By Bryan McGannon
If you needed a reason to take chemical reform seriously, you got it in the form of the Elk River chemical spill in West Virginia in January. Besides the human cost, which left many communities without running water for days and made residents sick from the chemicals, there were massive business and economic impacts. According to the Center for Business and Economic Research at Marshall University, businesses in the Charleston, W.Va. area lost about $61 million (PDF) in just the first week after the spill.
Or perhaps we can look to North Carolina and the massive spill that dumped nearly 40,000 tons of coal ash into the Dan River on Feb. 2, coating 70 miles of the river with toxic contaminants such as arsenic, mercury and lead.
These accidents shine a spotlight on the potential for damage from poorly regulated toxic chemicals. But, in fact, they only hint at how poor current regulations really are for these chemicals.
Of the 80,000 chemicals currently being produced, the U.S. Environmental Protection Agency has been able to test only 200 — 0.25 percent of the chemicals on the market.
The Toxic Substances Control Act (TSCA) was intended to give the EPA the power to identify and regulate toxic chemicals when it was passed in 1976. The law grandfathered 62,000 chemicals already on the market in 1976, exempting them from regulation. And a 1980s court case rendered the law ineffectual by forcing the EPA into analytical loops to meet the unworkable cost/benefit standard in the law. Unfortunately, the law has not been updated since.
The good news is that there is now broad agreement, even among members of the chemical industry, the government and health and environmental advocates, that TSCA needs to be reformed. The bad news is that there is strong disagreement over how to do so. Two bills have been introduced, the Chemical Safety Improvement Act in the Senate and the Chemicals in Commerce Act in the House of Representatives. Both are unnecessarily complicated and riddled with provisions that would stall or delay effective regulation. The bottom line is that they would not be good for the majority of businesses in this country.
In December of last year, a number of companies, and the American Sustainable Business Council and other business organizations, formed the Companies for Safer Chemicals coalition. The company members include Patagonia, Seventh Generation, Method and Eileen Fisher, and business organizations from the South Carolina Small Business Chamber of Commerce, Sustainable Furnishings Council and Social Venture Network. The coalition represents great diversity, but it is united in the belief that meaningful, comprehensive reform can drive innovation for cleaner and safer products, protect the consumers and communities, and meet growing consumer demand that will in turn foster economic and job growth.
Specifically, these businesses support three main principles as part of any TSCA reform:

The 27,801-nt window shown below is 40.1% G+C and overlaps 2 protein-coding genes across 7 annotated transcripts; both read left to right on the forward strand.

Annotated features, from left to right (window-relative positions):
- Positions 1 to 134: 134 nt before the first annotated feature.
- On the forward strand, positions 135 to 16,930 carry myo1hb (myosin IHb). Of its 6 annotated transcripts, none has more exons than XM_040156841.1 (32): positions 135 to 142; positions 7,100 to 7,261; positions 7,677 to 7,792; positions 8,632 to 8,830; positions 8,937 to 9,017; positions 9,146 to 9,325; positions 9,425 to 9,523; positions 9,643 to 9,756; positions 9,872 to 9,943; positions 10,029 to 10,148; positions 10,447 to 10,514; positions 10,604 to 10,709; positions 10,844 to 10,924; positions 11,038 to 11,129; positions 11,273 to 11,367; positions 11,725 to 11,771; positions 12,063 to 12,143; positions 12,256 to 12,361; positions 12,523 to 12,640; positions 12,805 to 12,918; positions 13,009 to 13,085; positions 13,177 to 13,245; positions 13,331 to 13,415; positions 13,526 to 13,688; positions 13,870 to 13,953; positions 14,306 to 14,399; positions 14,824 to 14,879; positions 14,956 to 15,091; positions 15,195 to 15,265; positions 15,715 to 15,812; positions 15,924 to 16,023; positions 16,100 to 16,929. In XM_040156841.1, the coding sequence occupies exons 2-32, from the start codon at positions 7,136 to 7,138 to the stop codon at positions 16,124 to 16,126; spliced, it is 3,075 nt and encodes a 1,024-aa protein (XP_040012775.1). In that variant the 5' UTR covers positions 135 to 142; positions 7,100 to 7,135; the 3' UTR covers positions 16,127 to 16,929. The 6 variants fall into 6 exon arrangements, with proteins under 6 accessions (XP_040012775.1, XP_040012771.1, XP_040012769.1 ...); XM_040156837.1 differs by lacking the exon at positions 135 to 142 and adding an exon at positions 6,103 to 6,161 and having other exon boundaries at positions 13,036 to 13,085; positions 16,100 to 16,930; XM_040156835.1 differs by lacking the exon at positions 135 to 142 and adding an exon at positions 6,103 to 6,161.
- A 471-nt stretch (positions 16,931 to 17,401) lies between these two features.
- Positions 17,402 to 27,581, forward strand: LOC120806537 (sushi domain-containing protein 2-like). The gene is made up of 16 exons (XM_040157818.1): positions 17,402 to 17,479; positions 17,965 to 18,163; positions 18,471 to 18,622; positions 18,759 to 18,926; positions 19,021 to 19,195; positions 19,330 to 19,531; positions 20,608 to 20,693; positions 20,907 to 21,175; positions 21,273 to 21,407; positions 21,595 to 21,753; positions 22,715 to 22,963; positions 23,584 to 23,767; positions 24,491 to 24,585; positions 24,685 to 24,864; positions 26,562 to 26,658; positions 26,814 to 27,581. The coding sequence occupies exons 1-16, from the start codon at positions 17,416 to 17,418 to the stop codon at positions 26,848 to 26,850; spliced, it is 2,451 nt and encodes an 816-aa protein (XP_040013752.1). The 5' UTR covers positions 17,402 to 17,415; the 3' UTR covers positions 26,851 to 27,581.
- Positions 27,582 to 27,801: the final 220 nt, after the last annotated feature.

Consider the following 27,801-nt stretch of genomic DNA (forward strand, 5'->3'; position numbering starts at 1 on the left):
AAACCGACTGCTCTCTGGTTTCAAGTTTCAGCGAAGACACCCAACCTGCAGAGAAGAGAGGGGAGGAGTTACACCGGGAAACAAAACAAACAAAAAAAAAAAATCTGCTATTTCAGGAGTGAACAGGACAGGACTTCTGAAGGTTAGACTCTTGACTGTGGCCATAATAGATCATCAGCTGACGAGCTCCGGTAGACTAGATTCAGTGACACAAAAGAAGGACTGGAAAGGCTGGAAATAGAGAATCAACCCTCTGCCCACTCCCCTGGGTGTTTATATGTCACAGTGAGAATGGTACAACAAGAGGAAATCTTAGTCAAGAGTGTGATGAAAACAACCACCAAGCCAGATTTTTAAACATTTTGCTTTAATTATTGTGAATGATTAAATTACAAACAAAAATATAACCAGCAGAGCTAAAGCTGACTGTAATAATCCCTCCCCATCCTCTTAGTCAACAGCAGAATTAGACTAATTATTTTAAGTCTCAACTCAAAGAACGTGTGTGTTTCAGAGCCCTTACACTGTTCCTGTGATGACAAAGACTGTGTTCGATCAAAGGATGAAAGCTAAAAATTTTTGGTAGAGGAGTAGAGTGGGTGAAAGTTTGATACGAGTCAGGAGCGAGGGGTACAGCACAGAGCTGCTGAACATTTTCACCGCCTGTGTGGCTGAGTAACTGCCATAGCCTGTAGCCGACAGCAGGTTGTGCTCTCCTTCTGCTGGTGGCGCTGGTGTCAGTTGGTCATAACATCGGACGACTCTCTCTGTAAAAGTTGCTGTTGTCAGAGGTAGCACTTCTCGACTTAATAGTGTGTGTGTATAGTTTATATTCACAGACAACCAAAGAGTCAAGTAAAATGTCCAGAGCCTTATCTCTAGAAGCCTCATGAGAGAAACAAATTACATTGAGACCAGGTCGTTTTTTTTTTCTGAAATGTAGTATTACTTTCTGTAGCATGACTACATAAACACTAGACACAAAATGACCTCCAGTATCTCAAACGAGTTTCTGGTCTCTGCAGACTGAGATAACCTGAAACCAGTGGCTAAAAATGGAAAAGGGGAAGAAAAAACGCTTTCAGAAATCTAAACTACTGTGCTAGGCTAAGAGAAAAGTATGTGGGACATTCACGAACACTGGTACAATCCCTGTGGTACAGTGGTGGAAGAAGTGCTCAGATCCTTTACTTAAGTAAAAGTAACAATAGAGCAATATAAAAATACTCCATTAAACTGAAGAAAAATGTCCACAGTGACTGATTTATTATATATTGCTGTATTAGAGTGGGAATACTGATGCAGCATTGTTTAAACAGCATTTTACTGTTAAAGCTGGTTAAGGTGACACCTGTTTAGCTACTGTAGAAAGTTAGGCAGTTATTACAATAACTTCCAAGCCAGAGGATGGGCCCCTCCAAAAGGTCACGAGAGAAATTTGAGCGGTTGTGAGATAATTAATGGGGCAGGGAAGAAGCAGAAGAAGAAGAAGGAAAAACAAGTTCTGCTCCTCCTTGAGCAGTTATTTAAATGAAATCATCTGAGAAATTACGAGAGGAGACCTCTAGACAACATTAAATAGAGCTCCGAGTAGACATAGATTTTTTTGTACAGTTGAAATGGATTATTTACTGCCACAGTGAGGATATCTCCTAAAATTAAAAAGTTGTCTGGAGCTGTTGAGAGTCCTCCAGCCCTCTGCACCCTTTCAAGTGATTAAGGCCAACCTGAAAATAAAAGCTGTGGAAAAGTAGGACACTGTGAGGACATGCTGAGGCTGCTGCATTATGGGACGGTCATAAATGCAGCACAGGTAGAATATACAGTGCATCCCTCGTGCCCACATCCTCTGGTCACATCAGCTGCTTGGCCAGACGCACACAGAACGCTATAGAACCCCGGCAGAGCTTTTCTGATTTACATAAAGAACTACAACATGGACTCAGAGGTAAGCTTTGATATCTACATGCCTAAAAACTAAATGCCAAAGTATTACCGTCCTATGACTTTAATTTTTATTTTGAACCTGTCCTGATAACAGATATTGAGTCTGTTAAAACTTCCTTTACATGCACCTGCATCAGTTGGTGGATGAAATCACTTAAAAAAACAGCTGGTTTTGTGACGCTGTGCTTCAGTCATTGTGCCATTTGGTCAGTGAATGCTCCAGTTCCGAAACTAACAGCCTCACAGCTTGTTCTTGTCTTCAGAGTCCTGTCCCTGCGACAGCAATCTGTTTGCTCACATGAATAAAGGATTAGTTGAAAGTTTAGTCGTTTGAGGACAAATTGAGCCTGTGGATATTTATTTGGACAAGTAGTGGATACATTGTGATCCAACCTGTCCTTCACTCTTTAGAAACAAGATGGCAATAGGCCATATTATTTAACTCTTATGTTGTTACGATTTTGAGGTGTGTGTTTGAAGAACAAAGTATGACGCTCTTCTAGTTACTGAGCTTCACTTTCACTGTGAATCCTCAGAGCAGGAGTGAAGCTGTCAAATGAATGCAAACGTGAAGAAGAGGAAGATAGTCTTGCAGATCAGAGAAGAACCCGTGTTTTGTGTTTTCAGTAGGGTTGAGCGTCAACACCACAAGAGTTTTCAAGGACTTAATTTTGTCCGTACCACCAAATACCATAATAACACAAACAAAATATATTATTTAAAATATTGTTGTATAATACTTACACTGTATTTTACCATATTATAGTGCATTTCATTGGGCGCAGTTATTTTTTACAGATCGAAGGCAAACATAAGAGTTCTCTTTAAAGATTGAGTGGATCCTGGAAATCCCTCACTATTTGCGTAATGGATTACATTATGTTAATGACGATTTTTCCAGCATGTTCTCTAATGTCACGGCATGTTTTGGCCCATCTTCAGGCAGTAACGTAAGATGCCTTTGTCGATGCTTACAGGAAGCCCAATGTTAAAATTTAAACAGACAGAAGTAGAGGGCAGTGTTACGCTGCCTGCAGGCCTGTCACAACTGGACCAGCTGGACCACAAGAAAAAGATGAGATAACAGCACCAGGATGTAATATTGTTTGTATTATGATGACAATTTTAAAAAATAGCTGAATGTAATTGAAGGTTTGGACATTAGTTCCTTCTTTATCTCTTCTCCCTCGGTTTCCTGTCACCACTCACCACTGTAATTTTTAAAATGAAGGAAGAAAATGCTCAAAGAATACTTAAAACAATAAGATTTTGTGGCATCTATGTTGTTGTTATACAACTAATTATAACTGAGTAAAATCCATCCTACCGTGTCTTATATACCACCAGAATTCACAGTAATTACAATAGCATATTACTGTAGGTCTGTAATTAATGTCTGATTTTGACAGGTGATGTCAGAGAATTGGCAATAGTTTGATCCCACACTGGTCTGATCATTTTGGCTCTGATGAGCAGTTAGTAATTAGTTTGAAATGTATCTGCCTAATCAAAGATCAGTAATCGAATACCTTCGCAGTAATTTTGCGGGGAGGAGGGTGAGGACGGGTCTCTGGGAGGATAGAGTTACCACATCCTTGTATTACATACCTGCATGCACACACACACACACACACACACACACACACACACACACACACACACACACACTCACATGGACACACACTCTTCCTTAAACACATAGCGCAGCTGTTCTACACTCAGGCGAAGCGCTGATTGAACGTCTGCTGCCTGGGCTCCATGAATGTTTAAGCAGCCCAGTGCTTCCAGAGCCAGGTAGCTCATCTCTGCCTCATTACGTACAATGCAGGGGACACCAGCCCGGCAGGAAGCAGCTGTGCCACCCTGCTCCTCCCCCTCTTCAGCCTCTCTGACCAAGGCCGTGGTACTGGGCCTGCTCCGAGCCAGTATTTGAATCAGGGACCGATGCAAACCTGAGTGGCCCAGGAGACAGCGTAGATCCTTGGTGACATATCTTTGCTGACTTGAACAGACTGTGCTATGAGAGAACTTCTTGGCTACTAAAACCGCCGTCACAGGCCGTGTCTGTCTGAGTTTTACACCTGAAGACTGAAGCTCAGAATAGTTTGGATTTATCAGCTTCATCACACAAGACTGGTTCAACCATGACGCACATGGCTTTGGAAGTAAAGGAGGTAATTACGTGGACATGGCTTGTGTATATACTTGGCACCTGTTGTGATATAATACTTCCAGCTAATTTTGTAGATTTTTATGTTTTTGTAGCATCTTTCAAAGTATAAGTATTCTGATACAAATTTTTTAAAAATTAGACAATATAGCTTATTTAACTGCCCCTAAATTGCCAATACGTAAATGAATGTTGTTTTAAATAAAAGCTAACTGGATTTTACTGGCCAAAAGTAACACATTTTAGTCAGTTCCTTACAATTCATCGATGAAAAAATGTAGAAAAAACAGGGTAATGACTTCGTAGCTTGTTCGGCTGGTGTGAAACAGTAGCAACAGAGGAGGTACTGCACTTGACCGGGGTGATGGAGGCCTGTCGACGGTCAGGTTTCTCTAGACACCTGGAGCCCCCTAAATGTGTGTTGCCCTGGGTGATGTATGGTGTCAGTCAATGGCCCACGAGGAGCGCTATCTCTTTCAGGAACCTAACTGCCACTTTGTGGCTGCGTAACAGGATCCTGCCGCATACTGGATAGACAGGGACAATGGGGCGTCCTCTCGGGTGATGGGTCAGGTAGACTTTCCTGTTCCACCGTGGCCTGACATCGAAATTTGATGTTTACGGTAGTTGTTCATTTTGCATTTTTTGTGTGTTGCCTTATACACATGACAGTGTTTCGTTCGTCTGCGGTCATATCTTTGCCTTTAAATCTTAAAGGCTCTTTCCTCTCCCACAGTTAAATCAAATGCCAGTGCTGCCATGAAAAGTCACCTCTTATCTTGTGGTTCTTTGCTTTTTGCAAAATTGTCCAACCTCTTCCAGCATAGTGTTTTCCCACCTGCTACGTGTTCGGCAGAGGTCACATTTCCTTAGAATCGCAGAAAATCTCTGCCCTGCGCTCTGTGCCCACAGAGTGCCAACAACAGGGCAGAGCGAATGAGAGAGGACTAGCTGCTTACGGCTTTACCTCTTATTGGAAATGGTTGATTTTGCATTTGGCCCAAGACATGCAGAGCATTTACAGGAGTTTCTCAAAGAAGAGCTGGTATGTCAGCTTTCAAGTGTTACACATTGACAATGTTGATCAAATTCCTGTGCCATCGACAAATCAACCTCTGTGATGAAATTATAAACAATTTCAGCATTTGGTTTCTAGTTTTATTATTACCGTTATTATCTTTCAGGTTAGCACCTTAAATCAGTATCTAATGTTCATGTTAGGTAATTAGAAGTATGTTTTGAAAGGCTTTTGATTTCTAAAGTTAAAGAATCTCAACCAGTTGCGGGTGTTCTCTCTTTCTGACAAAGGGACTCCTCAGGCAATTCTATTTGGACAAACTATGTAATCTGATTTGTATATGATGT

- Transparency. The public and businesses should have access to information regarding the safety of the chemicals in the products they use.
- Safety. Federal law should set a minimum acceptable safety requirement, but allow and encourage states to create innovative laws and regulations that further protect human health and the environment.
- Innovation. Chemical management should foster solutions that lead to safer and more sustainable products and technologies not codify the status quo.
It’s clear that the business perspective on TSCA reform is not monolithic. Incumbent industries call for legislation that would end up exempting some chemicals from effective regulation. But a growing number of companies are making the business case for strong, meaningful reform that will lead to safer chemicals and products.
Requiring all chemicals be treated equally will give all manufacturers a level playing field. And as we have seen recently in West Virginia and North Carolina, not taking these steps can have severe adverse effects — not just for communities, but for the businesses and ultimately the state and national economy.
Unfortunately, some members of Congress have proposed changes that would ultimately fail to address these principles. In the case of the House discussion draft introduced by Rep. John Shimkus (R-IL), the legislation calls for the EPA to consider the cost impacts of regulating a substance rather than the hazard caused by the substance. In fact, the cost basis is at the core of the court case that rendered existing law ineffective. This draft is proposing to fix a broken law with the same provision that broke the original law.
Guided by good science, legislation can drive business innovation and success — and protect public health at the same time. That is the kind of TSCA reform we want to see, and the kind we will keep pushing for. If we do not, incidents like the Elk River and Dan River spills will continue, and businesses and communities will continue pay the price.
Image credit: Flickr/The National Guard
Bryan McGannon is Deputy Policy Director for the American Sustainable Business Council. Policy Points is produced by the American Sustainable Business Council. The editor is Richard Eidlin, Director – Public Policy and Business Engagement.